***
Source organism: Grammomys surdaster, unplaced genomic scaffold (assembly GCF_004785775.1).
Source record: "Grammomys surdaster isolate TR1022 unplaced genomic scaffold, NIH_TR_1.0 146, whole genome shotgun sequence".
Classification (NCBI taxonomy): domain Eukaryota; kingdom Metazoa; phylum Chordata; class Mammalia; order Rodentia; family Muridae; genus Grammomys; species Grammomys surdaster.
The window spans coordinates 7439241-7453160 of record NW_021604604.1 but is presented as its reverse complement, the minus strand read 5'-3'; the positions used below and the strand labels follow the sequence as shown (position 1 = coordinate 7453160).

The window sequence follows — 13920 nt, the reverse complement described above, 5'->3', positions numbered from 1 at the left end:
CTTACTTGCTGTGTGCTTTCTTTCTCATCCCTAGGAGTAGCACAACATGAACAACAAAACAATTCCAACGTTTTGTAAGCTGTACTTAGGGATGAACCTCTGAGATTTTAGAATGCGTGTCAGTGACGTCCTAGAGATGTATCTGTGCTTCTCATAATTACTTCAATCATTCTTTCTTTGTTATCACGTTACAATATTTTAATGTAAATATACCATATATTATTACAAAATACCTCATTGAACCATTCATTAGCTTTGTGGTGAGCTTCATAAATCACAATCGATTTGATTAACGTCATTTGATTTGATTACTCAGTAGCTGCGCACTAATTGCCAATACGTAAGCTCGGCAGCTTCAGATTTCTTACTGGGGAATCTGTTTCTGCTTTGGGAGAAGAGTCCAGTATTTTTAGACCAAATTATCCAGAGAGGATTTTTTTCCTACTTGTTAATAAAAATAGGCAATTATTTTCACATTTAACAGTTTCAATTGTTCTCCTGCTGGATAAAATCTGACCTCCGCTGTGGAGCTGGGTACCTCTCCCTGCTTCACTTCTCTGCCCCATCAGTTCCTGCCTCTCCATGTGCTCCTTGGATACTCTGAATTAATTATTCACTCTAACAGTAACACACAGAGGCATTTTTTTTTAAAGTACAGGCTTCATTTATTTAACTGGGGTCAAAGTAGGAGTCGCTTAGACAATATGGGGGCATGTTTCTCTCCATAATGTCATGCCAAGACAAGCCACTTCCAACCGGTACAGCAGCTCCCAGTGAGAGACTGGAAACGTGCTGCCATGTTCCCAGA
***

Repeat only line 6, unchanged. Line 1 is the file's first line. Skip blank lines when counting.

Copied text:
CTTACTTGCTGTGTGCTTTCTTTCTCATCCCTAGGAGTAGCACAACATGAACAACAAAACAATTCCAACGTTTTGTAAGCTGTACTTAGGGATGAACCTCTGAGATTTTAGAATGCGTGTCAGTGACGTCCTAGAGATGTATCTGTGCTTCTCATAATTACTTCAATCATTCTTTCTTTGTTATCACGTTACAATATTTTAATGTAAATATACCATATATTATTACAAAATACCTCATTGAACCATTCATTAGCTTTGTGGTGAGCTTCATAAATCACAATCGATTTGATTAACGTCATTTGATTTGATTACTCAGTAGCTGCGCACTAATTGCCAATACGTAAGCTCGGCAGCTTCAGATTTCTTACTGGGGAATCTGTTTCTGCTTTGGGAGAAGAGTCCAGTATTTTTAGACCAAATTATCCAGAGAGGATTTTTTTCCTACTTGTTAATAAAAATAGGCAATTATTTTCACATTTAACAGTTTCAATTGTTCTCCTGCTGGATAAAATCTGACCTCCGCTGTGGAGCTGGGTACCTCTCCCTGCTTCACTTCTCTGCCCCATCAGTTCCTGCCTCTCCATGTGCTCCTTGGATACTCTGAATTAATTATTCACTCTAACAGTAACACACAGAGGCATTTTTTTTTAAAGTACAGGCTTCATTTATTTAACTGGGGTCAAAGTAGGAGTCGCTTAGACAATATGGGGGCATGTTTCTCTCCATAATGTCATGCCAAGACAAGCCACTTCCAACCGGTACAGCAGCTCCCAGTGAGAGACTGGAAACGTGCTGCCATGTTCCCAGA